Posts Tagged ‘Chomeur’

The Most Canadian Supper: Split Pea soup and Molasses Bread

 

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When planning ahead for a holiday feast you would do well to also plan for the leftovers. If you’ve had turkey as your centrepiece recently, turkey soup, pot pies and sandwiches are usually the go-to ways to enjoy the feast to the last morsel. This year we had a large family dinner so decided to serve a ham as well. And whenever we have a ham, we follow it up with split pea soup. Continue »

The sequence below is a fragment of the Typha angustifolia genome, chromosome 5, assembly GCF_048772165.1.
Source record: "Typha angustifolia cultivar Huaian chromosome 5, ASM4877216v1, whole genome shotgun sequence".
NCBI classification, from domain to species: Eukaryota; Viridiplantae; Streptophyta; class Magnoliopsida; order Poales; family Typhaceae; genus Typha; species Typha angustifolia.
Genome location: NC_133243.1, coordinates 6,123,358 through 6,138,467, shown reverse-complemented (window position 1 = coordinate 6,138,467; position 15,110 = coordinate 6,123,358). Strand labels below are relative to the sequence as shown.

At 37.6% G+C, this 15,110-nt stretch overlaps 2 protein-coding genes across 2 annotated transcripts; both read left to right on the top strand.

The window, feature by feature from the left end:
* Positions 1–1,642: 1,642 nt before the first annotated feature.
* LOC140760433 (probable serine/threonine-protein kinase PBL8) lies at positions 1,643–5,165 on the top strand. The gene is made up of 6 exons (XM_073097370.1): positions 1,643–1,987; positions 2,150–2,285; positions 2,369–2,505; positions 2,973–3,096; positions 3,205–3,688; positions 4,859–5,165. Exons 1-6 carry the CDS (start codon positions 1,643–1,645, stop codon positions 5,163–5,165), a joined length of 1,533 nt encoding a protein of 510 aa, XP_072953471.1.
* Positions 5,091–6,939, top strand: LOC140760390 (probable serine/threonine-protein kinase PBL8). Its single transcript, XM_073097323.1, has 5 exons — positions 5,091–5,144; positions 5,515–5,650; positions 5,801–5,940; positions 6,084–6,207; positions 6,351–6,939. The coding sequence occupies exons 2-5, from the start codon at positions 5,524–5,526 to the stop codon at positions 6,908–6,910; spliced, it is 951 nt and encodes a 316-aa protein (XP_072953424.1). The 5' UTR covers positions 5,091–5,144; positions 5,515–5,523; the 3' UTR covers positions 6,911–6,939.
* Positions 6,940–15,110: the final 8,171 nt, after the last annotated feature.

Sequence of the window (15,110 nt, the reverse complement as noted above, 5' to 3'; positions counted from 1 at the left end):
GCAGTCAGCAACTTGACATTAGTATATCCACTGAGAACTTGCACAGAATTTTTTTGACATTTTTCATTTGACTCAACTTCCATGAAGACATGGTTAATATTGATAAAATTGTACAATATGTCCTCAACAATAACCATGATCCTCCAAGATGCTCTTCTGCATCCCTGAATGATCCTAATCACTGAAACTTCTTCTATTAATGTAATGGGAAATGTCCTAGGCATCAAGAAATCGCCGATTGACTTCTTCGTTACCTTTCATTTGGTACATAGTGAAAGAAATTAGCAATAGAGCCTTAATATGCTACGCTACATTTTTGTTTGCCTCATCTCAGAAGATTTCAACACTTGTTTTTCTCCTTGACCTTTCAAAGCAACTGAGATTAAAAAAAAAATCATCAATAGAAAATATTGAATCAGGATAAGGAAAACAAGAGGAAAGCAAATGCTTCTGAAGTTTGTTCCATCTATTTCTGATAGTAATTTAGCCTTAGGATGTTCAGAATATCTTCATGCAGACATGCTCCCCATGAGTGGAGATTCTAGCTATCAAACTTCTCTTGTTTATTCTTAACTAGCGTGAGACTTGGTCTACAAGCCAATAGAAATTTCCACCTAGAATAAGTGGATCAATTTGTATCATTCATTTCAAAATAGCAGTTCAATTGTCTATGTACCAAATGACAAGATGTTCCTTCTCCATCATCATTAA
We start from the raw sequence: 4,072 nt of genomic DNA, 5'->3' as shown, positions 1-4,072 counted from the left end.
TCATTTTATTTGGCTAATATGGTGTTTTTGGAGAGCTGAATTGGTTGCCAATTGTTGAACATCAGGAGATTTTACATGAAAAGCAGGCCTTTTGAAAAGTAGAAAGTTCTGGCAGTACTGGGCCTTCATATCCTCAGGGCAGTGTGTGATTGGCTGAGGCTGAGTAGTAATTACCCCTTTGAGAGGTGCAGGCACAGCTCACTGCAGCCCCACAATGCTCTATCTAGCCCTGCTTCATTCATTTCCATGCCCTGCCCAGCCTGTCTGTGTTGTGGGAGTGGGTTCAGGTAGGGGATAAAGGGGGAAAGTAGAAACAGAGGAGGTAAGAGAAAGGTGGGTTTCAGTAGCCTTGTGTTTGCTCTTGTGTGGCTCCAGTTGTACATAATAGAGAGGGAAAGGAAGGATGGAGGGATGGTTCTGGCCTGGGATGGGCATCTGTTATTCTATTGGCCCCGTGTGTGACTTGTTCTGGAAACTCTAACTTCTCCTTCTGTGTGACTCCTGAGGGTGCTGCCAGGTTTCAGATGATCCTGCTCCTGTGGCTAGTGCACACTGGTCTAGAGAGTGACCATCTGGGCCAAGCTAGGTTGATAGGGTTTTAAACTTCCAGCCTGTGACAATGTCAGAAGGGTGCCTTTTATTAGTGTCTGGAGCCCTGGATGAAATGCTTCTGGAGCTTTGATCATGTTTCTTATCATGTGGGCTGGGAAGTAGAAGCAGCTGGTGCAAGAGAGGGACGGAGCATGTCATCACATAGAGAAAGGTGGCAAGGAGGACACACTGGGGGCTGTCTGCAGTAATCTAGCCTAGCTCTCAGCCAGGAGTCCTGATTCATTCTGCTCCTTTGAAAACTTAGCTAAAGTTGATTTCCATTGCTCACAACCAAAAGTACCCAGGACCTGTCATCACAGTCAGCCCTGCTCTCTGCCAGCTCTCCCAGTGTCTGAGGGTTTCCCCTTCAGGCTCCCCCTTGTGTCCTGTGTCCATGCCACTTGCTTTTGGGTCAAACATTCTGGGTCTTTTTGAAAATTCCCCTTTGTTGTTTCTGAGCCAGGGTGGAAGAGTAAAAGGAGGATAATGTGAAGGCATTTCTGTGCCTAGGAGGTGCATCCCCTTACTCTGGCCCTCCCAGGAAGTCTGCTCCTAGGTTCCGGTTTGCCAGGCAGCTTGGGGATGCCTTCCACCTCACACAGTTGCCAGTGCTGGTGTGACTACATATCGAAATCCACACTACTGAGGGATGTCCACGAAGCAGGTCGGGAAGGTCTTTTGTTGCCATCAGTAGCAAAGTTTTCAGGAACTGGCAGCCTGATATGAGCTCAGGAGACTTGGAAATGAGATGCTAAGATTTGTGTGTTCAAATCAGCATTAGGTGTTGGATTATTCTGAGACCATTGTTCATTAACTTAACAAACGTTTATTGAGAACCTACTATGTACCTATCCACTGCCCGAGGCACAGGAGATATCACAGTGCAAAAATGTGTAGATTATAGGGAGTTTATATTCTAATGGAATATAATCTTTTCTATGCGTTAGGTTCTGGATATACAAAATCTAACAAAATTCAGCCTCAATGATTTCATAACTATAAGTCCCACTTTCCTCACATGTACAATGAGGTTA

Just Desserts: Chômeur

 

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Chômeur is one of those great desserts that says, “Winter in Canada,” or more specifically, “Winter in French Canada.” This classic Québécois dessert was developed in the great depression, the 1930s, when money was scarce but the appetite for little treat was as strong as ever. The name says it all; pouding chômeur literally translates to “unemployment pudding” or “poor man’s pudding.” Maple syrup was always relatively easy to find in the rural areas of Quebec, and it is this easily accessed and quintessential Canadian ingredient that serves as the main spokesperson for this baked pudding. Academics point to this dessert as a classic example of two cultures combining their traditions, in this case Aboriginal and European cuisine. Continue »